The next area of need is fire. Fire provides heat, light, security and signaling capability. Include three reliable ignition sources. These items might include waterproof matches in a waterproof container, wind and waterproof matches, metal sparking tools and lighters. Redundancy is the key here. It provides a backup method in the event that a particular method fails. Your life may depend on these backups.
Fire starting aids should be a part of the kit as well. These items are easy to ignite and will burn longer than a match. Items that are good for this are old candle stubs, cotton balls saturated with petroleum jelly, wax impregnated cardboard, or fine steel wool. Commercial products are also available for this at outdoor stores.
The next priority is water. In a backcountry situation, it's not reasonable to carry enough water in your pack for 72 hours. So what you should do is carry a reliable method of water purification. The two items that work best for this are water purification tablets, and personal water filters.
Signaling can be accomplished with visual or audible signaling methods. Low tech, lightweight methods include signal whistles and signal mirrors. High tech methods include handheld or pistol launched aerial flares, signal strobes, and signal lasers.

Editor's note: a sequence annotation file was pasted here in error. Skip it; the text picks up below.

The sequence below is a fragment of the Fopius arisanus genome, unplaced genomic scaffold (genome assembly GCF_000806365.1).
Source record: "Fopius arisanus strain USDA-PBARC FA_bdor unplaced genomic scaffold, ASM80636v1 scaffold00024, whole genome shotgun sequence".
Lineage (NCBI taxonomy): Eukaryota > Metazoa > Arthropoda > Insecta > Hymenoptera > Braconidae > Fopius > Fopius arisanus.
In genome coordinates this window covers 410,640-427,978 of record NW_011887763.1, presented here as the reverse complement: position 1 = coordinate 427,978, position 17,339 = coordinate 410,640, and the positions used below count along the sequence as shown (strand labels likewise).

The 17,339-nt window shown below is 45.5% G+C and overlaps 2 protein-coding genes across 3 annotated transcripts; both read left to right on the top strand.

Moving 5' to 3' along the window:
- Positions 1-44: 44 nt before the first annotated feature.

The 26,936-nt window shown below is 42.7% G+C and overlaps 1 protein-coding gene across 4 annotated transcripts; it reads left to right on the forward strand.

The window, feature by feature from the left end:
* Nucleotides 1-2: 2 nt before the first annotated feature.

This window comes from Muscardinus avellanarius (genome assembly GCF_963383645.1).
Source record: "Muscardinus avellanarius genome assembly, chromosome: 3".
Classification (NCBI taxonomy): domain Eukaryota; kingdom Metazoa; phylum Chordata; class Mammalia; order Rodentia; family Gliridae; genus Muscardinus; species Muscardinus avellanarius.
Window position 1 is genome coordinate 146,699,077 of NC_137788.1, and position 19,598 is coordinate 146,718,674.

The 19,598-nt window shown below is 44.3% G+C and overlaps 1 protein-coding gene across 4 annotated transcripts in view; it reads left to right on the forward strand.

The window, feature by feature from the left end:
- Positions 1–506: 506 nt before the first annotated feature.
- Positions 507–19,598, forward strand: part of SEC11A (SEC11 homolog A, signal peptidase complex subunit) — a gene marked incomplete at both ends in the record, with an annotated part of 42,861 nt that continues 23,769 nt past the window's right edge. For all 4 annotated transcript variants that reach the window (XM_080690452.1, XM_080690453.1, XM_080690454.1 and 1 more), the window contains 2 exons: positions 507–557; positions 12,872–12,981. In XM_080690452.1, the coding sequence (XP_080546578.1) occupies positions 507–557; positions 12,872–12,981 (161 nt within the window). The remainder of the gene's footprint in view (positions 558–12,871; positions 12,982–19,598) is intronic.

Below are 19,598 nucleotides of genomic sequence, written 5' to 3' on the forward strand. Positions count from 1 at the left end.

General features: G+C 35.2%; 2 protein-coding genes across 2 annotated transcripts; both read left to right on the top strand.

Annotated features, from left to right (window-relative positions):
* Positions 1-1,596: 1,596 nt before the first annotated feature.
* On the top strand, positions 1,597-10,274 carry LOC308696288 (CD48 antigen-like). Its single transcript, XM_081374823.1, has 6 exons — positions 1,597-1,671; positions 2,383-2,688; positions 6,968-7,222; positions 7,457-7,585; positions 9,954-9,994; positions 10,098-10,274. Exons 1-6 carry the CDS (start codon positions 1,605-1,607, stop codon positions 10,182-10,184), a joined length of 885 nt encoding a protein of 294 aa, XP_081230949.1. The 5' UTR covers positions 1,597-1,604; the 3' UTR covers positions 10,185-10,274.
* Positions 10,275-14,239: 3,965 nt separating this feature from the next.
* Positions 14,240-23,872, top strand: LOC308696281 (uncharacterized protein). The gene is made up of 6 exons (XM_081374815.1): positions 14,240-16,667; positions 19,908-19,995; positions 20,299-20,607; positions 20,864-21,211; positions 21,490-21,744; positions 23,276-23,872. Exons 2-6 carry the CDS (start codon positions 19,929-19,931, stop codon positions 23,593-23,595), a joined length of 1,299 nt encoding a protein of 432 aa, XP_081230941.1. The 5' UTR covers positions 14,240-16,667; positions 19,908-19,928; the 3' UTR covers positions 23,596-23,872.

Food is the lowest priority, because people can generally go several days without food without permanent harm. But if you have room for emergency food, carry a high calorie food source, like a compressed bar that can be stored in heat without melting.
LTK: What is the best way to master important survival skills before they are needed?
RG: Practice, practice, practice. Go out at different times of the year in different places and in different conditions. Challenge yourself to build fires, construct shelters and work on other techniques. This doesn't have to be in the backcountry, it can be in your backyard. This self-training is some of the most valuable experience you can gain. This will help you establish a solid foundation of skills and techniques from which to build on.
LTK: Anything else you'd like to share about outdoor survival?
RG: Survival is more a battle with you than with the environment. Learning individual survival skills is definitely important, but learning how to endure and not give up is even more vital. When you've done all that you think you can do, do a little more. When you've gone as far as you can go, go a little further. When you've taken all that you can take, hang on just a little longer. Transform anger into action, and depression into direction. You'll be surprised by the power this gives you to continue on and survive.
LoveToKnow would like to thank Randy Gerke for sharing his outdoor survival techniques with readers. You can learn more by reading his book, Outdoor Survival Guide, available in paperback or ebook format. If you think you already know about outdoor survival, you'll be surprised at what you don't know.